Deciding to go vegan is a personal choice, and it’s one that over 19 million Americans have made. For some, going vegan is all about adopting a healthier lifestyle, while others want to quit contributing to animal cruelty, and a growing population believe that going plant-based is better for the environment. Some people have even opted into campaigns like “veganuary” to try on the lifestyle for a month. But veganism is nothing new. In fact, its roots have been traced back as far as 500 BCE when Buddha began discussing the benefits of a meatless diet to his followers.
So, what is the vegan diet? In short, it is a diet that does not incorporate any animal products or contributes to animal exploitation. This means no meat, dairy, egg or cheese consumption. Instead vegans consume foods like legumes, vegetables, fruits and grains as primary sources of nutrients in their diet.
“The benefits of a whole-food, plant-based diet which can be vegan are: higher nutrient density, lower saturated fats and knowing that you are putting less strain on the Earth’s resources,” says plant-based holistic nutritionist, Sarah B.
Making the transition from carnivore to vegan can be overwhelming, but it is possible to stick to a vegan diet. So, we’ve asked three nutritionists to offer up their best advice on what they think you should know before going vegan.
Ask yourself why you’re doing this
First and foremost, you should be asking yourself why you are making this decision. Going vegan requires preparation and education, and when making the decision to go vegan, Andrea Laughlin, a registered dietitian at Sage Nutrition in Lincoln, NE says that cutting out animal products isn’t always necessary when trying to achieve optimal health.
“If you’re choosing an all plant-based eating plan for health reasons, I would strongly consider having a flexible mindset that eating animal products isn’t going to harm you, and that they can definitely be part of a long-term healthy eating plan,” she says. “There are definitely benefits to adding more plants into the diet, but that doesn’t mean there can’t still be some room for foods that come from animals.”
Reframe your mindset.
Approaching veganism with an open mind is key to making the transition, and registered dietitian nutritionist, Taylor Wolfram, says you should also treat it like running a marathon, not a sprint.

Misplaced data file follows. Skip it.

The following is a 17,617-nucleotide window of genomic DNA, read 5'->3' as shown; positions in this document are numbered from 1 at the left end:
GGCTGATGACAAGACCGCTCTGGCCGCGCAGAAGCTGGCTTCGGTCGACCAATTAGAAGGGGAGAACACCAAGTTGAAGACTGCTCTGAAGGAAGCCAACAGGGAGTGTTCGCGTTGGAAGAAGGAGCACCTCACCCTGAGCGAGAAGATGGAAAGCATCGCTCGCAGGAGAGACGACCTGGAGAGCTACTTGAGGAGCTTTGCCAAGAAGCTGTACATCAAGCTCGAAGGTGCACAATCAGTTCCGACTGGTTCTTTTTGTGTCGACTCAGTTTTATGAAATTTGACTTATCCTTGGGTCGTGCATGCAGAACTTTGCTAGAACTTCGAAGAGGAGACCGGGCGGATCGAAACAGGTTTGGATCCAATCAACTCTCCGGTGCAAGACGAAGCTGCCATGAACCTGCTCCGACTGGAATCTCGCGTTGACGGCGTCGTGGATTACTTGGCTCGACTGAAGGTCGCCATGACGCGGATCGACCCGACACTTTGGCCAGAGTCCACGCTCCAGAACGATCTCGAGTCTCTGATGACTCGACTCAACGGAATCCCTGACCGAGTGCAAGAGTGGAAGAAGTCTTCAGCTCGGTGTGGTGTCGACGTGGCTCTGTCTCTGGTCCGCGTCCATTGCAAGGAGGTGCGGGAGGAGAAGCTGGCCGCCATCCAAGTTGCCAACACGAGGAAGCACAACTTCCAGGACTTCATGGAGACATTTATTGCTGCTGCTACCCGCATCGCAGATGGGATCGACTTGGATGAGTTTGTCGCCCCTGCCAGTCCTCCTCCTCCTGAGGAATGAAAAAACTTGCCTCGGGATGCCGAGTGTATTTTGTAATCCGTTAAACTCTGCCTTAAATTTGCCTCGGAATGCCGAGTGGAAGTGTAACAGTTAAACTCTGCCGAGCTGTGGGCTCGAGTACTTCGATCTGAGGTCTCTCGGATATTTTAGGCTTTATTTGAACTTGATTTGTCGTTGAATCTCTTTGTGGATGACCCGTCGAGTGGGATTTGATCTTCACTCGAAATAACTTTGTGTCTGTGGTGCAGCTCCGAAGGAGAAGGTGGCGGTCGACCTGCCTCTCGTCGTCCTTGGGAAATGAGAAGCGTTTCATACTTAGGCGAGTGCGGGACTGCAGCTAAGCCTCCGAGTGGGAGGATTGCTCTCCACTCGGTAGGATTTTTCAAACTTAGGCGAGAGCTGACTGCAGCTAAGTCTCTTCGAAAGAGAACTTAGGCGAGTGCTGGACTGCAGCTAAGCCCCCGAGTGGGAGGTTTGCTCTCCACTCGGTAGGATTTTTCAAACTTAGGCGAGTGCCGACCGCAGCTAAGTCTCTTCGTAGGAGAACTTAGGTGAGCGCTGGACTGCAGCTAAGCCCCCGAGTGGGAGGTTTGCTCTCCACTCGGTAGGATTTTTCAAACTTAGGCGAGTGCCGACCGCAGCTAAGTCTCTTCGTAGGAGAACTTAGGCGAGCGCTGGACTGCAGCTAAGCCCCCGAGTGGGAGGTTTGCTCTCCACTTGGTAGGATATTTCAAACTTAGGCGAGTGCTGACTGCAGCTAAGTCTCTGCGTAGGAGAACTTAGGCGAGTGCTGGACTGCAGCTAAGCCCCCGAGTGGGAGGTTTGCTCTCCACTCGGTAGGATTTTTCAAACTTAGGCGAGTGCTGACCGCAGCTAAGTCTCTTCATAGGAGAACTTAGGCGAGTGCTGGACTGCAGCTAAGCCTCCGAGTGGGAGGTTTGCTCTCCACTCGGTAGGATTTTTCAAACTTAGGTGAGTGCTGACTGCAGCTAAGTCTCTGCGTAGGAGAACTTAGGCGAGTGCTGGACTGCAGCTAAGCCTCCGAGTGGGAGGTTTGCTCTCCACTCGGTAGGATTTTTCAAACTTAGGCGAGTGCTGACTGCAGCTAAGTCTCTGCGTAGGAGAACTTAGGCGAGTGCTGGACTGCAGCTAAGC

“My number one tip is to focus on substitution rather than elimination. Simply ridding your life of meat, dairy, eggs and other animal products will send you down a path of deprivation and malnutrition,” she says. “Swap in plant proteins for animal proteins, fortified plant milk for animal milk, vegan ice cream for animal-based ice cream, and so on.”
Telling yourself that you can no longer enjoy the same foods you once did is limiting and restrictive. Rather, expand your horizons and try incorporating plant-based alternatives for your favorite animal-based products.
Be open to trying new foods
While going vegan means eliminating certain foods from your diet, it also allows you to introduce a whole new world of flavors and foods into your life. From spices to grains to new cuisines, the internet is full of vegan recipes that will please any meat-eater.
“I love using nuts and seeds to make luscious milks, creams, and cheeses,” says Sarah B. “Beans, tempeh and lentils are the perfect substitute almost anywhere you would otherwise use meat.”
Check-in with yourself
Going vegan is a personal choice and keeping your motivation front and center is crucial. “Regularly check in with your mental health. If you feel yourself getting extra anxious, consider backing off,“ Wolfram says. “Work with a therapist and dietitian as needed.”
The ultimate goal is your happiness and well-being; so, if you feel you’re out of balance, take a step back. Consider seeking out the guidance of a licensed dietician who is trained in the nutrition of veganism to help paint an accurate picture of what is best for you and your body.